LIVE IT:
Prep for Mass this weekend by reading John 6:22-69. This piece of scripture is a talk by Jesus called “The Bread of Life Discourse.” It’s awesome.

 

P.S. – Truly, I believe there is so much more to my answer as to why I am Catholic. However, given the purpose and length expectations here, I felt like I could only share this piece. Want to know more, ask me.

Josh Groban Said No.

March 19th Sunday Readings.

Josh Groban tells a great story about being invited to sing a duet with Celion Deon at the 1f342816b7f861b1699e0605e21ad4381998 Grammy Awards rehearsals. Andrea Bocelli was delayed in travel and couldn’t make it to LA in time for the rehearsal. The producer David Foster called the 17 year-old Groban, a high schooler at the time, to see if he would step in and sing with Celion.

Groban told him no.

As Groban explained, he was a little intimidated by the offer and told Foster that he was busy and had a big social studies test to study for and so couldn’t sing at the Grammys. Needless to say after a second phone call and discussion with his parents, Groban said yes, and the rest is history. Have you ever said no when faced with a dream offer?

In the gospels this week we read the familiar story of Jesus and the woman at the well. Throughout the first several lines of dialogue the woman gives reason after reason why Jesus shouldn’t be speaking with her. She, or her culture, set up barrier after barrier to connecting with Jesus. We can almost hear her say, “Jesus, it’s not you; it’s me. We can’t be friends.”

Yet, Jesus, after each objection is stated turn back to her. Jesus doesn’t give up. He continues to engage her in conversation until finally he reveals to her that he is the Messiah, the Christ, the chosen one that she, her village, and all people are waiting for. At the heart of the matter Jesus reveals himself completely to her.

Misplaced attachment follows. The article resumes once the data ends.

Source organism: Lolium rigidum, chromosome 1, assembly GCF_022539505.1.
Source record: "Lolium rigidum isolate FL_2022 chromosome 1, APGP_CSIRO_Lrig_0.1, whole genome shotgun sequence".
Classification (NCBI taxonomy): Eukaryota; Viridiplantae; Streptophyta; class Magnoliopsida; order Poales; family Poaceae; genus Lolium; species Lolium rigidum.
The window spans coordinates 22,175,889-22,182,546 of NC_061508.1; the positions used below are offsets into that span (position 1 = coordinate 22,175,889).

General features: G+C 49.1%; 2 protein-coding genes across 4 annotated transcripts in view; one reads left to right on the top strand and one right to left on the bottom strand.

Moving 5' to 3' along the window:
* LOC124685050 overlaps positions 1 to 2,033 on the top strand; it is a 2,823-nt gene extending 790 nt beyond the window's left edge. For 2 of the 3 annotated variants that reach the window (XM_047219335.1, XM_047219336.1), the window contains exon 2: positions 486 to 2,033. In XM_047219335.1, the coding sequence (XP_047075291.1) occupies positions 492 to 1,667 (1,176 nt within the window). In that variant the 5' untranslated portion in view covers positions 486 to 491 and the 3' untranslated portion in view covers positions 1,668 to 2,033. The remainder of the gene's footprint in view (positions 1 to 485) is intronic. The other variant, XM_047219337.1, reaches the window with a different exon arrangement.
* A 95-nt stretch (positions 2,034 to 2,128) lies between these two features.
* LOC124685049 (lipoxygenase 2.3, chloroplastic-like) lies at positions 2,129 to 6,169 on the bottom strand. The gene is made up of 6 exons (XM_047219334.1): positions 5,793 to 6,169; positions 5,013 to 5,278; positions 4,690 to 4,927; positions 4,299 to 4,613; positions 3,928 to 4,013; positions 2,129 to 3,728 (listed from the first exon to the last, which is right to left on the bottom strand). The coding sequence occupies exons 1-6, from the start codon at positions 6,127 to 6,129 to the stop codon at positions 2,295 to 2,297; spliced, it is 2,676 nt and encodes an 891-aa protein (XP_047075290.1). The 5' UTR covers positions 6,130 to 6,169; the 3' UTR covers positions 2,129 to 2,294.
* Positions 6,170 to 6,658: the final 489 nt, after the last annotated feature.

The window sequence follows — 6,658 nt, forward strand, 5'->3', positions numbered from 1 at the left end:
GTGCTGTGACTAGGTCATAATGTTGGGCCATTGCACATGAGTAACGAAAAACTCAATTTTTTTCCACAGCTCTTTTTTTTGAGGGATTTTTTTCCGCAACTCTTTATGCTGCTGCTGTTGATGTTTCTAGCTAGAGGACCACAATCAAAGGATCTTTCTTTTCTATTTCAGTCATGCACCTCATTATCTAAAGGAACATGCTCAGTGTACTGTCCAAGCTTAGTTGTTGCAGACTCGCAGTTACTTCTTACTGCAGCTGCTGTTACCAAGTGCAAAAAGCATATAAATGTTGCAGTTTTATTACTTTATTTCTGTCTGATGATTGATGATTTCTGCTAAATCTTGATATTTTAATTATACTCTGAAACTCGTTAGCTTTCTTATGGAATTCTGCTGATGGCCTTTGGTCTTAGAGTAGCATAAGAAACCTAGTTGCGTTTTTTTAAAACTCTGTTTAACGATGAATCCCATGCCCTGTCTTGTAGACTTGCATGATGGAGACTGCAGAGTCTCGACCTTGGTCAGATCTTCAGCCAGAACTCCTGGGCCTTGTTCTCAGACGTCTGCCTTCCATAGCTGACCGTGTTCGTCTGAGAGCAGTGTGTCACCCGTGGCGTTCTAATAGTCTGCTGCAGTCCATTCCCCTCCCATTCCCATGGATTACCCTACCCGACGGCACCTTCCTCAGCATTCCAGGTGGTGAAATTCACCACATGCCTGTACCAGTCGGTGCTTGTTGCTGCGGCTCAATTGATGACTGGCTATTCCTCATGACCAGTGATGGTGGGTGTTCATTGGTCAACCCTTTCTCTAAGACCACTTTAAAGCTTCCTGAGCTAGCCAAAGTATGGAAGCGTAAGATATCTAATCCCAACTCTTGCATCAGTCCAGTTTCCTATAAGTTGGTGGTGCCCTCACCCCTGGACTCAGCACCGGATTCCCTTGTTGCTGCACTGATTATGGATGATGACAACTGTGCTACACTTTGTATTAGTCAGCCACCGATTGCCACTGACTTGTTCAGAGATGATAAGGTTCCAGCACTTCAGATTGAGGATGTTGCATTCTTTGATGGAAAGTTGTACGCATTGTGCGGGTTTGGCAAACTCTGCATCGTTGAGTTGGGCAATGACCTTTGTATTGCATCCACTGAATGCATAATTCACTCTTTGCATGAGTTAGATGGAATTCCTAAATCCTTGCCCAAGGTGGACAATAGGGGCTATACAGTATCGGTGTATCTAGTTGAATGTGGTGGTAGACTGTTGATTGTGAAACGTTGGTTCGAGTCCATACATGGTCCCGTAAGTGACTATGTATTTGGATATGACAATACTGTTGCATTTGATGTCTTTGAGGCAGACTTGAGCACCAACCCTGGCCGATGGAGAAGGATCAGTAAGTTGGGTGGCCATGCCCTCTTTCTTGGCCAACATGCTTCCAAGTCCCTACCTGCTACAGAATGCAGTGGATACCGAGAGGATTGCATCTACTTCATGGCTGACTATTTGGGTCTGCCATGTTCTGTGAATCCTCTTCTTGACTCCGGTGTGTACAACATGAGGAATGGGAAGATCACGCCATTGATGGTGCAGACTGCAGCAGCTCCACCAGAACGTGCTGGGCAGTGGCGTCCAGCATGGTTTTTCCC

I think often we put up barriers to letting Jesus know us. I think we say things like “I’m not a church person,” or “I’m only human, I could never be a saint.” It’s as if we are being offered the best gift ever, the opportunity of a life time, everything we could ever want, but come up with some reason to say no. It’s almost as if we talk ourselves out of happiness.

Jesus never gives up.

No matter how many times we’ve said no – no matter how often we’ve denied God’s invitation –  No matter how far away we feel from Jesus right now, Jesus is always pursuing us and ready for when we to turn to him.

Could today be the day we stop resisting and let God love us without condition?

LIVE IT:
Make a list of all the things that keep you from being closer to Jesus. How many of them can you control or get rid of or cross off your list? Do it today.

Actually…

February 19th Sunday Readings.

I have a friend who owns the word “actually.”  Well, she doesn’t actually own it, but she actuallyuses it so much she might as well buy it for herself. In conversation, someone will say some inaccuracy and she will respond with, “Well, actually…” and then proceed to correct the person. She has become aware that correcting people by leading with the word “actually” can be obnoxious and tries her best to avoid it. (Especially since her daughter started actually-ing her.)